Tomorrow is the Queen’s funeral. There will be a great deal of black and much sombre music. And probably quite a few tears. Not a day for laughter.
But the Queen was a woman who had a mischievous sense of humour, a woman who, in private and sometimes in public, loved a joke.
Remembering the Queen’s sense of fun
So today, in advance of all that sombre black, I suggest we remember her funny side. Mostly, as Sophie said last week, she kept a straight face in case someone was offended. But sometimes, just sometimes, she had a chance to let her puckish sense of fun have full rein.
Drink can tell us a lot about characters in the books we read. This image shows a martini, with olives.
Remind you of anyone?
For me, it’s James Bond and his famous vodka martini, shaken not stirred.
Bond drinks booze
Bond drinks a lot. He’s never seen to be the worse for wear, though. Interesting, don’t you think?
In fact, his martini recipe (in Ian Fleming’s Casino Royale) is quite something and not mainly vodka, either: 3 measures of Gordon’s gin, one of vodka, half a measure of Kina Lillet, shaken till very cold and served with a long strip of lemon peel (rather than olives). He does say he only ever has one. Just as well, I’d say 😉 That’s most of a man’s weekly alcohol allowance right there in one glass. Continue reading →
Villains can be a turn-off. But they can also be compelling, fanciable, even sexy. Think Alan Rickman as just about any movie baddie you care to name. (Confession here — I’m a Rickman fan and this blog was partly inspired by him. But there are other baddies here too, and many are from books as well as films.)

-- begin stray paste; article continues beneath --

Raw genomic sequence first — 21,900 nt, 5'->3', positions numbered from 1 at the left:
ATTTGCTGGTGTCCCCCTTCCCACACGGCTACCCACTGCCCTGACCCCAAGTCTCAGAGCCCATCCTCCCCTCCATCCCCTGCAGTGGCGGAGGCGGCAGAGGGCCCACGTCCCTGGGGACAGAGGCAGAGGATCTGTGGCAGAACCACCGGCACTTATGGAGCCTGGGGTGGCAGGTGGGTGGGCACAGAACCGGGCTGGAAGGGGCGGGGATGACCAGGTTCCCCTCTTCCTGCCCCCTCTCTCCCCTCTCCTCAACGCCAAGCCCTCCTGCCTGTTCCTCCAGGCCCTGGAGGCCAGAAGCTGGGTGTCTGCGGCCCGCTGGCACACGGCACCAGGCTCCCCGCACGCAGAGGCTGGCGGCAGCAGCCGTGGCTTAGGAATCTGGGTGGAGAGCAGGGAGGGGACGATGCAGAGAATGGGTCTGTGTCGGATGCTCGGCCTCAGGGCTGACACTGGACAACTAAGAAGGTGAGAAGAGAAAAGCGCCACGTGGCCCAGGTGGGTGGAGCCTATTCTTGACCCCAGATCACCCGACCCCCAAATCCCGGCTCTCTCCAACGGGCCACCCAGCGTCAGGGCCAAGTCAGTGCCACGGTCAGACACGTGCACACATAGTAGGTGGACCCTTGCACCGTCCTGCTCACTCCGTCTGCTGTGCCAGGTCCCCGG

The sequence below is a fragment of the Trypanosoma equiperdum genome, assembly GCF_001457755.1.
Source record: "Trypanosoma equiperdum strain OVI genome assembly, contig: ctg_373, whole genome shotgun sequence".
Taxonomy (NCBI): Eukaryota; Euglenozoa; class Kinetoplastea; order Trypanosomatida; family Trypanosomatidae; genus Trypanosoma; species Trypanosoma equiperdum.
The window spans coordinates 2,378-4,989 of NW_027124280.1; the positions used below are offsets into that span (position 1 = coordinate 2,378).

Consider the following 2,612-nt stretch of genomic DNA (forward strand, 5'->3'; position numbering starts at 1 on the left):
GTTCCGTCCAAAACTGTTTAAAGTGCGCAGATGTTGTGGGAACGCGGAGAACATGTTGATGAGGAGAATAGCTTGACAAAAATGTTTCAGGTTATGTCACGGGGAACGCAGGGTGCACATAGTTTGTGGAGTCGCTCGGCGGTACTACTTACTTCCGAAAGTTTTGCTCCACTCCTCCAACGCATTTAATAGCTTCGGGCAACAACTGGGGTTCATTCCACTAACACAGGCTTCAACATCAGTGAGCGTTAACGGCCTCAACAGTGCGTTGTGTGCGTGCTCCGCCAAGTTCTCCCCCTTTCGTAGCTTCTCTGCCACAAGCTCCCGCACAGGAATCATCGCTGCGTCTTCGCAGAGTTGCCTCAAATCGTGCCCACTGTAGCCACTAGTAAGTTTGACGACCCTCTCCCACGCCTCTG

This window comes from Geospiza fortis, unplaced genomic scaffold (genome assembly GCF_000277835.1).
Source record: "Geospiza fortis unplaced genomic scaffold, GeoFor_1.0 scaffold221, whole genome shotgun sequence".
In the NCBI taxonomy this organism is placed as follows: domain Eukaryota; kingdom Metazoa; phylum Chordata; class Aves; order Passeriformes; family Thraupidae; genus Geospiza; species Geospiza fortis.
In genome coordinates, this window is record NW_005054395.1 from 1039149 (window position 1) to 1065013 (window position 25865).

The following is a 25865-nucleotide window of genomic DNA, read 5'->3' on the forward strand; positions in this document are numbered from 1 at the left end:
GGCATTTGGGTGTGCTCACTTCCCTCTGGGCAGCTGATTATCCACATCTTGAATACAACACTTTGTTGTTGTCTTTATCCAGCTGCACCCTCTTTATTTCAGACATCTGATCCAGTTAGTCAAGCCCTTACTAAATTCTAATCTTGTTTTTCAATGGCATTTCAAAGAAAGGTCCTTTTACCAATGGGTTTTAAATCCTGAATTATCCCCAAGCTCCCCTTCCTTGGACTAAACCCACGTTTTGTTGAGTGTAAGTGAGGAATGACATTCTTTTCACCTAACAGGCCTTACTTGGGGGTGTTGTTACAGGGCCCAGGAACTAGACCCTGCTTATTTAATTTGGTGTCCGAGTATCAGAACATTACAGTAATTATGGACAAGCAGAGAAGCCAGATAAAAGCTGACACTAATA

Re-reading some of my favourite Georgette Heyer novels recently — Dame Isadora snagged me as the minion to do the research for her blogs because she, being a Very Important Personage, had Better Things To Do — I was struck by how often Heyer brings her lovers together at the very end of her novels, sometimes on the very last page.
Heyer might give us a chaste embrace. She might even give us a fierce kiss or two. And she often adds a shared joke. But that’s about it.
What we don’t get in Heyer is a lovers’ wallow.
What’s a wallow?
I’d describe the wallow as a shortish section at the end of a love story where the reader sees the lovers together and passionately in love — both of them trusting and relaxed and happy. Sometimes the lovers are married, sometimes they have had children, sometimes they are simply enjoying each other.
It’s the Happy Ever After ending shown right there on the page for the reader to savour.
Some readers love a wallow. Some readers even feel shortchanged if a novel doesn’t have one at the end. But readers still love all those Heyer novels that don’t have the merest hint of a wallow. So…